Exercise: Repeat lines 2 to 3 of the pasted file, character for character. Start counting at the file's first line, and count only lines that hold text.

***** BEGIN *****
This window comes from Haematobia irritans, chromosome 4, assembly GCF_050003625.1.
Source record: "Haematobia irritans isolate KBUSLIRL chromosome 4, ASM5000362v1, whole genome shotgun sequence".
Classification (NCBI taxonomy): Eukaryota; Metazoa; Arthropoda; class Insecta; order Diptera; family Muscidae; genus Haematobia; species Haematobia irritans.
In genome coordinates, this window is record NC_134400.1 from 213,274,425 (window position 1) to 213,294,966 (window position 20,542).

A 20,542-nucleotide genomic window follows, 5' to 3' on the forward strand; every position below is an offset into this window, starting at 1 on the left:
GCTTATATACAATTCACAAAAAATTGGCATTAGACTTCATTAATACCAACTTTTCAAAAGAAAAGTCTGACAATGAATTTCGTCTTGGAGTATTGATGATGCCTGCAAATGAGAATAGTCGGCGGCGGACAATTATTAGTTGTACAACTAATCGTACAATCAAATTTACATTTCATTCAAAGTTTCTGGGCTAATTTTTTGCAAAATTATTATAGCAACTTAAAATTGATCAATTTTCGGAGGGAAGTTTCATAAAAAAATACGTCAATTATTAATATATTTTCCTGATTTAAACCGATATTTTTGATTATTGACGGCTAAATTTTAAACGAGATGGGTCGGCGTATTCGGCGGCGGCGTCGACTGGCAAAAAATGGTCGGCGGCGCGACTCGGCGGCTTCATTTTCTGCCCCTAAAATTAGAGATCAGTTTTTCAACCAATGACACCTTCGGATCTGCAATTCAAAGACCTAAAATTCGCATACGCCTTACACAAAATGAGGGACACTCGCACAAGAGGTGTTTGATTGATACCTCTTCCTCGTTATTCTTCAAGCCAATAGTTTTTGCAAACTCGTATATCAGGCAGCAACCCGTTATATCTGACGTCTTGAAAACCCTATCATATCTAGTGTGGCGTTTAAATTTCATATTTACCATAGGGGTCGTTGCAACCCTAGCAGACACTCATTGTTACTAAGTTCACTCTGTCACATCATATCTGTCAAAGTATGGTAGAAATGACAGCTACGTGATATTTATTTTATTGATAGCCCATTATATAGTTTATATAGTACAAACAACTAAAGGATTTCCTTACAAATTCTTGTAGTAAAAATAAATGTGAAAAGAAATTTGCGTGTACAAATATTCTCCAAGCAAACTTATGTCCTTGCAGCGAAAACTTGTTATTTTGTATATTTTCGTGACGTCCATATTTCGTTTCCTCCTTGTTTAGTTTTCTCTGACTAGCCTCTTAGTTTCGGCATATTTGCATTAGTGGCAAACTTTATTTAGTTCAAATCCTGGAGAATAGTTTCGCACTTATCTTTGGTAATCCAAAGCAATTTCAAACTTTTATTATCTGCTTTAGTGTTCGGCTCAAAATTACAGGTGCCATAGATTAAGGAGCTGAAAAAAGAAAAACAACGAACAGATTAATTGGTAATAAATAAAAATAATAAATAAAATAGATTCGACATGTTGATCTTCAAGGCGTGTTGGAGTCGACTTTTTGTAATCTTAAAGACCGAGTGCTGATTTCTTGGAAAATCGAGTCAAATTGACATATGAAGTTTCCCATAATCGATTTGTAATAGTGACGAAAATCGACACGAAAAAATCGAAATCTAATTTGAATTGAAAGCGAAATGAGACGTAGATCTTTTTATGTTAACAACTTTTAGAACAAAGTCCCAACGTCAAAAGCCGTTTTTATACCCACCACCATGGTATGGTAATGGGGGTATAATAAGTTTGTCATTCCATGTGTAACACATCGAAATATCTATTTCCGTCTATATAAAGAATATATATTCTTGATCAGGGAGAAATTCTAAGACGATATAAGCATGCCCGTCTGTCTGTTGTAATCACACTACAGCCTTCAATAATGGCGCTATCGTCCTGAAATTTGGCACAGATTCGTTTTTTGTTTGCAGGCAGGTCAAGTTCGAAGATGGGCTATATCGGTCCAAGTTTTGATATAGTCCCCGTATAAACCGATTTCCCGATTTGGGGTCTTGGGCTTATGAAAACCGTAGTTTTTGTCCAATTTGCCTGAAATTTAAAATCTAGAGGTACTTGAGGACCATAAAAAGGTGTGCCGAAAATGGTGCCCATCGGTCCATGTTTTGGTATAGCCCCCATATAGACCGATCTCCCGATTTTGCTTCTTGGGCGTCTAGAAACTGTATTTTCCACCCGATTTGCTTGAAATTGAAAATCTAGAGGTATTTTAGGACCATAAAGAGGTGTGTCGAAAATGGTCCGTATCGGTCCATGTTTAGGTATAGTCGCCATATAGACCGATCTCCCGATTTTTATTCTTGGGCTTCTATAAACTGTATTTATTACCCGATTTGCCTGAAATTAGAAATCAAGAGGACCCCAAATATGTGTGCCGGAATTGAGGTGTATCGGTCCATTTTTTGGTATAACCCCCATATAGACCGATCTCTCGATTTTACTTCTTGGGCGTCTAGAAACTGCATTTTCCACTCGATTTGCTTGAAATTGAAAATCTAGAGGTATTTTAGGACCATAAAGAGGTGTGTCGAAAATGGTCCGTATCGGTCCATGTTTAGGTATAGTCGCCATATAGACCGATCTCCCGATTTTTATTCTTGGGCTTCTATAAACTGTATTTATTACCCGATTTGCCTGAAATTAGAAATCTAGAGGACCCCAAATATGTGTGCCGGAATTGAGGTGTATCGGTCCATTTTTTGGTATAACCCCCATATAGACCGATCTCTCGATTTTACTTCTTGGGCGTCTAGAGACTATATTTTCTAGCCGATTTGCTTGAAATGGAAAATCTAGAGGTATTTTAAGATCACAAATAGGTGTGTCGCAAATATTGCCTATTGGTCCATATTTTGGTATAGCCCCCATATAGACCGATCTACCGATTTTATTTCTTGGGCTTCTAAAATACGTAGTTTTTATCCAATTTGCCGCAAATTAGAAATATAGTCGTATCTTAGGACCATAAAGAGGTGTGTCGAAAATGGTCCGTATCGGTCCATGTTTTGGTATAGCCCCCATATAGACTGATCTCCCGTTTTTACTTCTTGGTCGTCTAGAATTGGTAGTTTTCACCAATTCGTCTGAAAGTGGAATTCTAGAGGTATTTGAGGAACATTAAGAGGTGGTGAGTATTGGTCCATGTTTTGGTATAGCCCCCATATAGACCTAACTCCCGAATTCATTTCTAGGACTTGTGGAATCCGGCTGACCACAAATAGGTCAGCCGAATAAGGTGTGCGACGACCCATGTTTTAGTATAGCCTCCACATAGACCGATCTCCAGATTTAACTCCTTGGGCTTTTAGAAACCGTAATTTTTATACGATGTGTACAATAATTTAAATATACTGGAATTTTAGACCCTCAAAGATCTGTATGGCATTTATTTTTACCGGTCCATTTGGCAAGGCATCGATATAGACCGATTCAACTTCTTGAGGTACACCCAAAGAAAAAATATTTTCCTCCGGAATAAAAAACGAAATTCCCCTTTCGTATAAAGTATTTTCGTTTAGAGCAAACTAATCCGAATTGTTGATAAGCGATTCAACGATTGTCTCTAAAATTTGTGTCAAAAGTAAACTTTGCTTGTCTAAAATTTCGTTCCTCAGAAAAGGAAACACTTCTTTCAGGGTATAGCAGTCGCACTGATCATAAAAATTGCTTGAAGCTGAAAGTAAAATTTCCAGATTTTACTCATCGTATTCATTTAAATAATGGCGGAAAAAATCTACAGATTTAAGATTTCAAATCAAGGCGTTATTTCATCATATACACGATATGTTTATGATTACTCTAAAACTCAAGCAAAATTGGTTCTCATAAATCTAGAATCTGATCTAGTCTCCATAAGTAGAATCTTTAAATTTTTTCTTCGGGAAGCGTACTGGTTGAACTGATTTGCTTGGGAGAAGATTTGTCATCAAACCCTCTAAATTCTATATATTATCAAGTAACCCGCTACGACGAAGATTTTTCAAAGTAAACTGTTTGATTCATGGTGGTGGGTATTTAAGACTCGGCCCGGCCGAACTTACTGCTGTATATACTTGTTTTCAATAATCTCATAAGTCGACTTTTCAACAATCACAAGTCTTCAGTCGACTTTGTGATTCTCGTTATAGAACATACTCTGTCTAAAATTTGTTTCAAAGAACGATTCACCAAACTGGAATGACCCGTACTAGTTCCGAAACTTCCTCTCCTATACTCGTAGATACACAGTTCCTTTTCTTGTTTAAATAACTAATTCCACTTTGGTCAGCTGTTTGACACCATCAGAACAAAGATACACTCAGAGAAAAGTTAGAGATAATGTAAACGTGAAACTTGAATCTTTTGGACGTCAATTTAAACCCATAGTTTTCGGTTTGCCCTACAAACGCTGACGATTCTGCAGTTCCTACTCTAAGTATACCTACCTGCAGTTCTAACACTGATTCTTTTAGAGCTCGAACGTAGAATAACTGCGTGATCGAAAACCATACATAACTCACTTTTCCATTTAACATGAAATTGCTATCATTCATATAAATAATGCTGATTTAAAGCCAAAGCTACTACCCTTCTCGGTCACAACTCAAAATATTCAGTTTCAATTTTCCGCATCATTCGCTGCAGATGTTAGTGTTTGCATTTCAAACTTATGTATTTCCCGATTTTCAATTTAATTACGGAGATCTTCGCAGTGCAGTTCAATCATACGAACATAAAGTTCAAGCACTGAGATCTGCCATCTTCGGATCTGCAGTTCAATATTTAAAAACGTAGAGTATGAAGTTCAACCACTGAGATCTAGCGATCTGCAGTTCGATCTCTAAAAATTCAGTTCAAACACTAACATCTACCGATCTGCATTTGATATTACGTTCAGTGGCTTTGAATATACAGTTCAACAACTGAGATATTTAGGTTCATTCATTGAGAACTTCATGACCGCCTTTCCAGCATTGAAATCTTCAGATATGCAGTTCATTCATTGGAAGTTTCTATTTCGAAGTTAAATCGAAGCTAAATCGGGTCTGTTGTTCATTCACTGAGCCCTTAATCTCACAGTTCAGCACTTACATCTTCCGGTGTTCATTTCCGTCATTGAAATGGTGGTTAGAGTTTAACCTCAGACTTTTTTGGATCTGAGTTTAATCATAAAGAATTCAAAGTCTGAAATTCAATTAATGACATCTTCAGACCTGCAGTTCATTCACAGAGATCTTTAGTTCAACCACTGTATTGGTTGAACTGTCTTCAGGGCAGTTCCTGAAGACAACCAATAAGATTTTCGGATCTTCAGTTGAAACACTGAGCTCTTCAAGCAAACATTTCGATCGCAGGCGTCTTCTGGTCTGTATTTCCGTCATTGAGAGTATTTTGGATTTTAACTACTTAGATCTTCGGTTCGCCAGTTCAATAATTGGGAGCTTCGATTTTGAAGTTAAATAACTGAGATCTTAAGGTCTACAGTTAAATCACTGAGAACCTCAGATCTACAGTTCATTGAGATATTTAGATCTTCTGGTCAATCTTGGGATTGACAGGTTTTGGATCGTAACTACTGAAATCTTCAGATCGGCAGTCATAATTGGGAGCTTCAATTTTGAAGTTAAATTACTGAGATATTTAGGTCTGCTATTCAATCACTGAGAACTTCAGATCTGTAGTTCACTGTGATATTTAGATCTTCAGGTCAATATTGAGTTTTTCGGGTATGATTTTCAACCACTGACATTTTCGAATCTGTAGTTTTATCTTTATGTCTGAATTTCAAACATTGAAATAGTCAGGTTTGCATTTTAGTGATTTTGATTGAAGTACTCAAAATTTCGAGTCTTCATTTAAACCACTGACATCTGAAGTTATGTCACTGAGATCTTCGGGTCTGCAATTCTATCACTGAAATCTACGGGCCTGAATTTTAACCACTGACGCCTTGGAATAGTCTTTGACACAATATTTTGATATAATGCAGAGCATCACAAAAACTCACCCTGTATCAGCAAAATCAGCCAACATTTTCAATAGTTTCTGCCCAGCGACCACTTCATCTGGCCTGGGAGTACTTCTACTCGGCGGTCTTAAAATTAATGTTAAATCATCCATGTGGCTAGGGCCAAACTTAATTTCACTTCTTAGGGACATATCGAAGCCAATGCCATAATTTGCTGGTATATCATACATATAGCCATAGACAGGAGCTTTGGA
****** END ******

Source record: "Haematobia irritans isolate KBUSLIRL chromosome 4, ASM5000362v1, whole genome shotgun sequence".
Classification (NCBI taxonomy): Eukaryota; Metazoa; Arthropoda; class Insecta; order Diptera; family Muscidae; genus Haematobia; species Haematobia irritans.